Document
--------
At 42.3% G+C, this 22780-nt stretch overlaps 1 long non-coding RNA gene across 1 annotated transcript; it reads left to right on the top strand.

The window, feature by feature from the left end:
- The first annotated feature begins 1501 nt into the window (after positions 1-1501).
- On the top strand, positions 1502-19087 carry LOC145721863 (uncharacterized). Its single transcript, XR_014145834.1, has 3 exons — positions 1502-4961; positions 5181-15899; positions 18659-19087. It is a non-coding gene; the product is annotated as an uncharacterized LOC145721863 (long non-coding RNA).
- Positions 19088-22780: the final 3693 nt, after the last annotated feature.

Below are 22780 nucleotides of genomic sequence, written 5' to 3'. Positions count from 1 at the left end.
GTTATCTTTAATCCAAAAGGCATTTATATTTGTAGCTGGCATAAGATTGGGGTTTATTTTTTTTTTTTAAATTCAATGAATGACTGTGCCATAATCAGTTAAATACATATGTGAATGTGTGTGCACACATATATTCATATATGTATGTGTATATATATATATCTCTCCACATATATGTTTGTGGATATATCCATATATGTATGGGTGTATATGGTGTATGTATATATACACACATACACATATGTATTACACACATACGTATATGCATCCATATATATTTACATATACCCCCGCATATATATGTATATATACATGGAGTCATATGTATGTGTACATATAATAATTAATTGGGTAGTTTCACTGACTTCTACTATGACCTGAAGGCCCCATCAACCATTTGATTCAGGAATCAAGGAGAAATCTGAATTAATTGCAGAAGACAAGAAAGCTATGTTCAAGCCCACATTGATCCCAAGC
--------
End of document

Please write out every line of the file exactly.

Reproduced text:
At 42.3% G+C, this 22780-nt stretch overlaps 1 long non-coding RNA gene across 1 annotated transcript; it reads left to right on the top strand.

The window, feature by feature from the left end:
- The first annotated feature begins 1501 nt into the window (after positions 1-1501).
- On the top strand, positions 1502-19087 carry LOC145721863 (uncharacterized). Its single transcript, XR_014145834.1, has 3 exons — positions 1502-4961; positions 5181-15899; positions 18659-19087. It is a non-coding gene; the product is annotated as an uncharacterized LOC145721863 (long non-coding RNA).
- Positions 19088-22780: the final 3693 nt, after the last annotated feature.

Below are 22780 nucleotides of genomic sequence, written 5' to 3'. Positions count from 1 at the left end.
GTTATCTTTAATCCAAAAGGCATTTATATTTGTAGCTGGCATAAGATTGGGGTTTATTTTTTTTTTTTAAATTCAATGAATGACTGTGCCATAATCAGTTAAATACATATGTGAATGTGTGTGCACACATATATTCATATATGTATGTGTATATATATATATCTCTCCACATATATGTTTGTGGATATATCCATATATGTATGGGTGTATATGGTGTATGTATATATACACACATACACATATGTATTACACACATACGTATATGCATCCATATATATTTACATATACCCCCGCATATATATGTATATATACATGGAGTCATATGTATGTGTACATATAATAATTAATTGGGTAGTTTCACTGACTTCTACTATGACCTGAAGGCCCCATCAACCATTTGATTCAGGAATCAAGGAGAAATCTGAATTAATTGCAGAAGACAAGAAAGCTATGTTCAAGCCCACATTGATCCCAAGC